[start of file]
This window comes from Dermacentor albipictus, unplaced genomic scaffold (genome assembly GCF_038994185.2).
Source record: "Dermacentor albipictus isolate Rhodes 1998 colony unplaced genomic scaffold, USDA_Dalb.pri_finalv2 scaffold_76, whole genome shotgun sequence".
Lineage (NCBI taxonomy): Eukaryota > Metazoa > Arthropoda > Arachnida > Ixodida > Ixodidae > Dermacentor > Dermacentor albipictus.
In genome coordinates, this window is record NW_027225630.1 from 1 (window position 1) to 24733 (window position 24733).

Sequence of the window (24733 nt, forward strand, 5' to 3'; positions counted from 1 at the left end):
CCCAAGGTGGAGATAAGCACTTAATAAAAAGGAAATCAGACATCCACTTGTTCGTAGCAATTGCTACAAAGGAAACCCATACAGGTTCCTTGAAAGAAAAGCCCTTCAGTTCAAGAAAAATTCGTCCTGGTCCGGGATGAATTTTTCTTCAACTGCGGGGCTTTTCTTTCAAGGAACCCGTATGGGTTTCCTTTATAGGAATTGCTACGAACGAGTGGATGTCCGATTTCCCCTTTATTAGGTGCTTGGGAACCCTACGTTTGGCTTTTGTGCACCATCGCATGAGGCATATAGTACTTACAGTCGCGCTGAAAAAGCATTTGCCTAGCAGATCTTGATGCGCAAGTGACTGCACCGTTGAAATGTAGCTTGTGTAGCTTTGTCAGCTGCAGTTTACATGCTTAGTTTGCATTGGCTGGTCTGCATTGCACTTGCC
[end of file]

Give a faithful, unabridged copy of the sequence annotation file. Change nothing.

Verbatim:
This window comes from Dermacentor albipictus, unplaced genomic scaffold (genome assembly GCF_038994185.2).
Source record: "Dermacentor albipictus isolate Rhodes 1998 colony unplaced genomic scaffold, USDA_Dalb.pri_finalv2 scaffold_76, whole genome shotgun sequence".
Lineage (NCBI taxonomy): Eukaryota > Metazoa > Arthropoda > Arachnida > Ixodida > Ixodidae > Dermacentor > Dermacentor albipictus.
In genome coordinates, this window is record NW_027225630.1 from 1 (window position 1) to 24733 (window position 24733).

Sequence of the window (24733 nt, forward strand, 5' to 3'; positions counted from 1 at the left end):
CCCAAGGTGGAGATAAGCACTTAATAAAAAGGAAATCAGACATCCACTTGTTCGTAGCAATTGCTACAAAGGAAACCCATACAGGTTCCTTGAAAGAAAAGCCCTTCAGTTCAAGAAAAATTCGTCCTGGTCCGGGATGAATTTTTCTTCAACTGCGGGGCTTTTCTTTCAAGGAACCCGTATGGGTTTCCTTTATAGGAATTGCTACGAACGAGTGGATGTCCGATTTCCCCTTTATTAGGTGCTTGGGAACCCTACGTTTGGCTTTTGTGCACCATCGCATGAGGCATATAGTACTTACAGTCGCGCTGAAAAAGCATTTGCCTAGCAGATCTTGATGCGCAAGTGACTGCACCGTTGAAATGTAGCTTGTGTAGCTTTGTCAGCTGCAGTTTACATGCTTAGTTTGCATTGGCTGGTCTGCATTGCACTTGCC